Saturday, October 1, 2011

Pin Curls, as Promised

Hey gals, 

Sorry I didn't get to post this sooner, I made a last minute decision to come visit my mom for the weekend so I got distracted.
Here is my attempt to successfully explain how I set my pin curls. I drew a couple of diagrams which I hope will help. 

Keep in mind my hair is VERY thick so I have to separate it a LOT to get workable curls. 

Okay, to start you will need a TON of bobby pins (or pin curl clips, if you've got them.) Some people complain that bobby pins create creases in their hair, but I have never had that experience. I am pro-bobby, all the way.

Because I set my hair when it is dry I strongly recommend using a setting lotion. I use Lottabody "Classic" and it always works really well. No cruchy-ness, not weird smell, just a really strong hold of the curl. I partially credit my ability to not need to constantly re-set my hair to this product, partially to good genetics... just saying.

Oh about the dry hair thing. Yeah, so I have tried setting my hair wet, dry, and damp. Doing it when it is dry has always worked out the best for me. Wet NEVER dries all the way. And both wet and damp turns out super frizzy. I guess when it's dry I can smooth the shorter/frizzier hairs down more easily and effectively. I don't really know how it works, I just know it does.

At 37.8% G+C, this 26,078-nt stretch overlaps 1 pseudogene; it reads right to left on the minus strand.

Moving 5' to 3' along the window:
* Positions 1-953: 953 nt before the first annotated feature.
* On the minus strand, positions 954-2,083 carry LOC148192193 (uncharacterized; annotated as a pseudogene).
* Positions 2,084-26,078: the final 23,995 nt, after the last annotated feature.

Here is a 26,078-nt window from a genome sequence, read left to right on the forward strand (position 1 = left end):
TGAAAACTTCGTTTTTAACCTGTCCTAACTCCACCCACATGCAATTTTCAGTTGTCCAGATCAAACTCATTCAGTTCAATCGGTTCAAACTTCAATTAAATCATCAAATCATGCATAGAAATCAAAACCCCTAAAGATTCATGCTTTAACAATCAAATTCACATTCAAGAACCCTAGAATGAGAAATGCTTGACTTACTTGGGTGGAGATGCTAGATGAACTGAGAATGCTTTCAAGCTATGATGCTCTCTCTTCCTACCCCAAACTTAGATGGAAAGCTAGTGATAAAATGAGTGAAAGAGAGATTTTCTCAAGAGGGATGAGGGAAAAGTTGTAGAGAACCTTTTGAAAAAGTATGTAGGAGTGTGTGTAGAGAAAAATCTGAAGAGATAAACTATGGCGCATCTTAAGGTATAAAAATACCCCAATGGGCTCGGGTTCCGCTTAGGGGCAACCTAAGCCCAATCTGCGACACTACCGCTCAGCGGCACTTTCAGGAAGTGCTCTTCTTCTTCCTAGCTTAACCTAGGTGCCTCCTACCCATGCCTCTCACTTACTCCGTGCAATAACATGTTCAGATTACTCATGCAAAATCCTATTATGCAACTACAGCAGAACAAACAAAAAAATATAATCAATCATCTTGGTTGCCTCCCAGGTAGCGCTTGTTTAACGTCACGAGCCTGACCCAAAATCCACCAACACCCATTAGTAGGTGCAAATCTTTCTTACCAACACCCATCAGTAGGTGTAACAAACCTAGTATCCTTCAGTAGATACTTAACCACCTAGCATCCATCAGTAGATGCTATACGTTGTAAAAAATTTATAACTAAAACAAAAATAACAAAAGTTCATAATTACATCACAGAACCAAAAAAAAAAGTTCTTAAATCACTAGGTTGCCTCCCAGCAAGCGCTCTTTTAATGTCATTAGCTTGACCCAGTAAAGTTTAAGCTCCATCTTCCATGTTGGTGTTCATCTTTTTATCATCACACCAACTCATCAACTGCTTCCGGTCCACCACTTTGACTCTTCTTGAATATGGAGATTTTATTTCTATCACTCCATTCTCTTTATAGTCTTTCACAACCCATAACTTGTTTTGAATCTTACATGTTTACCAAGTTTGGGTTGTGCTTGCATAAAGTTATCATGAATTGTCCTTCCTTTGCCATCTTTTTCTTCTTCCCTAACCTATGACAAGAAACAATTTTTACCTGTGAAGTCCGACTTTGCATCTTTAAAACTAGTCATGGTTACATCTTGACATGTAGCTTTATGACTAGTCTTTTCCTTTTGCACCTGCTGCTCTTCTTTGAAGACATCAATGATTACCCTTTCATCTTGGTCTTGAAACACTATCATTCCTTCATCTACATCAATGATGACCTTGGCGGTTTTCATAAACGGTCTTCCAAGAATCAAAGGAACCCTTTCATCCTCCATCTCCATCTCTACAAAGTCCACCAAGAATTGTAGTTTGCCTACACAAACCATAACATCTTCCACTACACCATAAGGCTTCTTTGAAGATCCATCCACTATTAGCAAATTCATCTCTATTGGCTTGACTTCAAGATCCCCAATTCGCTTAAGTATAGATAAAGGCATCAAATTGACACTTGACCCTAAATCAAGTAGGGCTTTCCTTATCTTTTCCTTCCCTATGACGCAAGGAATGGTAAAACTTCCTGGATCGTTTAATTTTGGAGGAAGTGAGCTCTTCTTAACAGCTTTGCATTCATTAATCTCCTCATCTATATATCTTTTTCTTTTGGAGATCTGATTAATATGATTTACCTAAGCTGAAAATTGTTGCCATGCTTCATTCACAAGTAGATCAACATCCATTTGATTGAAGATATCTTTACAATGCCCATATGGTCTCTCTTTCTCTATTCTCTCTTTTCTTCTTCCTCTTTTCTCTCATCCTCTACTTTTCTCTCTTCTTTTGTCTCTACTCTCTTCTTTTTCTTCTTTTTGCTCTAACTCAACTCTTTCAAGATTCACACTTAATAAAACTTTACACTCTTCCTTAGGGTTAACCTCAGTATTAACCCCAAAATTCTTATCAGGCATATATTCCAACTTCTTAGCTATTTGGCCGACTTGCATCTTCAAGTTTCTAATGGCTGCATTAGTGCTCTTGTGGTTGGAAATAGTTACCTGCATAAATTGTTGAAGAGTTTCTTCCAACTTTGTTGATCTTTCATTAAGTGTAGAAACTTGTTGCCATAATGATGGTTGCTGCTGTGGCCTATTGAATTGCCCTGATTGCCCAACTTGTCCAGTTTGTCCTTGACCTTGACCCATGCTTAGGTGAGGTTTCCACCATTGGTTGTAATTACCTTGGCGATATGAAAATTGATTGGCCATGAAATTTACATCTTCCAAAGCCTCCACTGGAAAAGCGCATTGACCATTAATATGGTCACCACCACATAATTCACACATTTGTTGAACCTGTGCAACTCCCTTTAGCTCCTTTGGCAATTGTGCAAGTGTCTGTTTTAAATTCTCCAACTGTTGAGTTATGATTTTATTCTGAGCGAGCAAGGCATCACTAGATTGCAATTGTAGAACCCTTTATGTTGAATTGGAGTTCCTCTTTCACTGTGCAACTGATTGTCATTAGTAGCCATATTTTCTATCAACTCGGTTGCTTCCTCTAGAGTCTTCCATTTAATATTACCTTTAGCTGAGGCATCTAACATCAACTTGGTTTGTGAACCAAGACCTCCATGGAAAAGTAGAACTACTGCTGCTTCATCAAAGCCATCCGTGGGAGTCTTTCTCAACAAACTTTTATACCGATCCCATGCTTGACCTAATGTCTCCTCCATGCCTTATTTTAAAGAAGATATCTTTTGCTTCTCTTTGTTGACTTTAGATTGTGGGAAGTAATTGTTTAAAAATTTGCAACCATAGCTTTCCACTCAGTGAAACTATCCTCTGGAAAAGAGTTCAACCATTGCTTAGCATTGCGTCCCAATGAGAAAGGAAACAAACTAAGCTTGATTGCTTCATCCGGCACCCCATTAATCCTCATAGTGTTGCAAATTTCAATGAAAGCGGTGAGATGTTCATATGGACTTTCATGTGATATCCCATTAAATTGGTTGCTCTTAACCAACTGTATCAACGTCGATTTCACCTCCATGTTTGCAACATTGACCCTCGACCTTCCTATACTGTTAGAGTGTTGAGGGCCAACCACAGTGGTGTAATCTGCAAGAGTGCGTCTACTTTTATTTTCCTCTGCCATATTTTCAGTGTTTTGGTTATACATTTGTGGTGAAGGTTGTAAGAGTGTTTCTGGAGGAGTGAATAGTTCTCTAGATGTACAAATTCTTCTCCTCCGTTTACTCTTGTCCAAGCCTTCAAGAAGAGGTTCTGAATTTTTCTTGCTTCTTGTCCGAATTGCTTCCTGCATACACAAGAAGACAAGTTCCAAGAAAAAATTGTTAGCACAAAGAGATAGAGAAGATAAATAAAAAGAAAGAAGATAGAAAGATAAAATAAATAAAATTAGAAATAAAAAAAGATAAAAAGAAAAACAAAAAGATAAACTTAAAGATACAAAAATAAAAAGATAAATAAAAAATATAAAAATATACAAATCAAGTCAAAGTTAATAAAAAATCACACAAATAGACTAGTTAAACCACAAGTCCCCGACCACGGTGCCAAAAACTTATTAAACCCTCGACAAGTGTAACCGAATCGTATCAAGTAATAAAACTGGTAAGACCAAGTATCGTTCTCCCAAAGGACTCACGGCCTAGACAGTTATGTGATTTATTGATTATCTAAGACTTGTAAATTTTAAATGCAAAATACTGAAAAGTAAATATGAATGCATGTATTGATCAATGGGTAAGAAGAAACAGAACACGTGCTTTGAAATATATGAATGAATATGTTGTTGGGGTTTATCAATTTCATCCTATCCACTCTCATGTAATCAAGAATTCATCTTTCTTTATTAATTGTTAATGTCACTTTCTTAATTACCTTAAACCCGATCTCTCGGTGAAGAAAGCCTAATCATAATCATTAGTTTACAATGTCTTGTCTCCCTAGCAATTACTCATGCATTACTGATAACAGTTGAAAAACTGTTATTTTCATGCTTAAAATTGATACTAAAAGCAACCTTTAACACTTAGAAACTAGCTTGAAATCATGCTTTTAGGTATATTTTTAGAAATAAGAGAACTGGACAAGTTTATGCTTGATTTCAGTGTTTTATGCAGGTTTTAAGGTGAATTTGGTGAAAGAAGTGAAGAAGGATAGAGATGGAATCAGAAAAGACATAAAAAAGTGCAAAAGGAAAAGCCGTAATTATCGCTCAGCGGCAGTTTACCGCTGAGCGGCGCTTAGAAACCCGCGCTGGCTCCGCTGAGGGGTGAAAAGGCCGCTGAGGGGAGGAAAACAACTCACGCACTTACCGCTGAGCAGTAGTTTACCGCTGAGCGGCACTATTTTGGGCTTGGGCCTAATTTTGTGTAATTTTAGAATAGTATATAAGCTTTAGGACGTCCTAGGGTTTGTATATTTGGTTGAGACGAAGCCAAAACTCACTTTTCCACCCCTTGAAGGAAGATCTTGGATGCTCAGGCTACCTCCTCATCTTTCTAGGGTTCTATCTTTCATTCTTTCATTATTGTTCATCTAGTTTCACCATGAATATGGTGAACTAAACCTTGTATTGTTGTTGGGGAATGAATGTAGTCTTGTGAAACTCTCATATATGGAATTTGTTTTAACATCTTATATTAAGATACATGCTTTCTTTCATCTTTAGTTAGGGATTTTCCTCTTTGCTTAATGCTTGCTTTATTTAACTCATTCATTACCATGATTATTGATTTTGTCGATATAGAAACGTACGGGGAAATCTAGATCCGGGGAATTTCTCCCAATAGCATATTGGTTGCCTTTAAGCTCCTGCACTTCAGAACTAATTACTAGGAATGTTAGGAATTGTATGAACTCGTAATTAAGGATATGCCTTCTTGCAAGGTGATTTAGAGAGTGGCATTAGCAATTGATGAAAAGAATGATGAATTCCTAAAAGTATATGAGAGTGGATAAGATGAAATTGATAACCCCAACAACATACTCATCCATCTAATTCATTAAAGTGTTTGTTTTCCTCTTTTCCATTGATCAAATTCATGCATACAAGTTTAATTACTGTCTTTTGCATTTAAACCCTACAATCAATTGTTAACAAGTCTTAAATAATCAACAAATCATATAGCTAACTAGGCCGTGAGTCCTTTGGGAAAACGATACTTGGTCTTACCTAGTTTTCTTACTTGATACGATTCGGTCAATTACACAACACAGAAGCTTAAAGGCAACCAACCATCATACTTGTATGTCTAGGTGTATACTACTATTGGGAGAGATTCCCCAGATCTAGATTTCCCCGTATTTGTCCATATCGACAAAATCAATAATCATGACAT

And of course you need a hair brush. combs tend to get stuck in my tangles, so I stick with a plastic bristle brush.

Now for the curls:
 I begin by separating my hair at the bottom layer. When gathered (as if to make a ponytail) this section is 2 inches in circumference, so it is the thinest layer. I like to make these curls the smallest.

and then I begin to curl this layer, as shown on diagram (none of this pictures of this part of the process turned out, sorry!)
To curl I divide the section in a vertical half. On each side I create three curls going towards my face. I have done my pin curls rolled UNDER rather than flat (as these are,) but they are much more uncomfortable to sleep on.

Once the two bottom layers are done it will look like this, more or less.
(only one side is done, here)

Next, I separate the front section from the remaining loose hair.
Then I curl all but that section, included the back (not pictured)

To curl the front section I start at the back of the gathered hair. I make a 1.5"x3" section.
That is curled forward on the side I part my hair on, so in this case it lays more to the right.
The next section is separated to be about the same thickness, but I divide it in two, width-wise. The right side goes forward to the right and the left section goes forward and lays more centered.
The next section is separated to be about the same thickness, but I divide it in two, width-wise. The right side goes forward to the right and the left section goes forward and lays more centered.

The very front row I roll under and pin more to the left. I find that this helps add lift to that area when I brush my hair out.

Now just tie up a turban that will stay in through the night (if you're sleeping on it, which I do) or so that you look less silly while doing errands.

The morning after....

This is sort of what you should expect after removing all of the pins. These curls look a little loose because I have a bad habit of throwing my head around to enjoy the bouncy-ness of my curls...
And then you brush it... and look like a mad man.

Don't worry too much, a good 20-30 minutes of brushing will help.
Eventually the curls will take shape, but you'll still look goofy until you style it.